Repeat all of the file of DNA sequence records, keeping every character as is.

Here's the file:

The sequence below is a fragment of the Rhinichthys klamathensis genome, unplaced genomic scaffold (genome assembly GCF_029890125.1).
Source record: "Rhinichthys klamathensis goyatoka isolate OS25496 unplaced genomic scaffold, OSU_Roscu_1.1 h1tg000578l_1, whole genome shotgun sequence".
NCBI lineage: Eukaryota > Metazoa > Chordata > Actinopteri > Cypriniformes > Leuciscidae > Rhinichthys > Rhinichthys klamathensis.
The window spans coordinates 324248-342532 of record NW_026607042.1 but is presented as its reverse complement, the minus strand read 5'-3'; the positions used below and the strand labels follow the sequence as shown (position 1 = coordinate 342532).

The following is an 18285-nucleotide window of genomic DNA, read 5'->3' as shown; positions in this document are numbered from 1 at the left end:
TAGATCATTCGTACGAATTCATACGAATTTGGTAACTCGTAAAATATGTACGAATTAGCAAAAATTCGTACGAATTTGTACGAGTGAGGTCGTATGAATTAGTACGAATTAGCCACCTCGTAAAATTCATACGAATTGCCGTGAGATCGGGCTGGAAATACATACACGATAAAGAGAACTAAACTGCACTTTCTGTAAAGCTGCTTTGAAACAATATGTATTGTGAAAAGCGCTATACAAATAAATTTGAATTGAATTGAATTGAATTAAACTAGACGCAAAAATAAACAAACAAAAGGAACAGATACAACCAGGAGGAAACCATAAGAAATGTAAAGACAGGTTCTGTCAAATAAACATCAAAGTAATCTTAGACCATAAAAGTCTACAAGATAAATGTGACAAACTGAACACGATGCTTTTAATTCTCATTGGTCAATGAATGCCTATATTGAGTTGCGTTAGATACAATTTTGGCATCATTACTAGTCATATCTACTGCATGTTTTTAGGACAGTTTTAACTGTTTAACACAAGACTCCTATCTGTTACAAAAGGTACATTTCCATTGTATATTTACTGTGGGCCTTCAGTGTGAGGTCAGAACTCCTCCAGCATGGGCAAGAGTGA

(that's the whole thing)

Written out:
The sequence below is a fragment of the Rhinichthys klamathensis genome, unplaced genomic scaffold (genome assembly GCF_029890125.1).
Source record: "Rhinichthys klamathensis goyatoka isolate OS25496 unplaced genomic scaffold, OSU_Roscu_1.1 h1tg000578l_1, whole genome shotgun sequence".
NCBI lineage: Eukaryota > Metazoa > Chordata > Actinopteri > Cypriniformes > Leuciscidae > Rhinichthys > Rhinichthys klamathensis.
The window spans coordinates 324248-342532 of record NW_026607042.1 but is presented as its reverse complement, the minus strand read 5'-3'; the positions used below and the strand labels follow the sequence as shown (position 1 = coordinate 342532).

The following is an 18285-nucleotide window of genomic DNA, read 5'->3' as shown; positions in this document are numbered from 1 at the left end:
TAGATCATTCGTACGAATTCATACGAATTTGGTAACTCGTAAAATATGTACGAATTAGCAAAAATTCGTACGAATTTGTACGAGTGAGGTCGTATGAATTAGTACGAATTAGCCACCTCGTAAAATTCATACGAATTGCCGTGAGATCGGGCTGGAAATACATACACGATAAAGAGAACTAAACTGCACTTTCTGTAAAGCTGCTTTGAAACAATATGTATTGTGAAAAGCGCTATACAAATAAATTTGAATTGAATTGAATTGAATTAAACTAGACGCAAAAATAAACAAACAAAAGGAACAGATACAACCAGGAGGAAACCATAAGAAATGTAAAGACAGGTTCTGTCAAATAAACATCAAAGTAATCTTAGACCATAAAAGTCTACAAGATAAATGTGACAAACTGAACACGATGCTTTTAATTCTCATTGGTCAATGAATGCCTATATTGAGTTGCGTTAGATACAATTTTGGCATCATTACTAGTCATATCTACTGCATGTTTTTAGGACAGTTTTAACTGTTTAACACAAGACTCCTATCTGTTACAAAAGGTACATTTCCATTGTATATTTACTGTGGGCCTTCAGTGTGAGGTCAGAACTCCTCCAGCATGGGCAAGAGTGA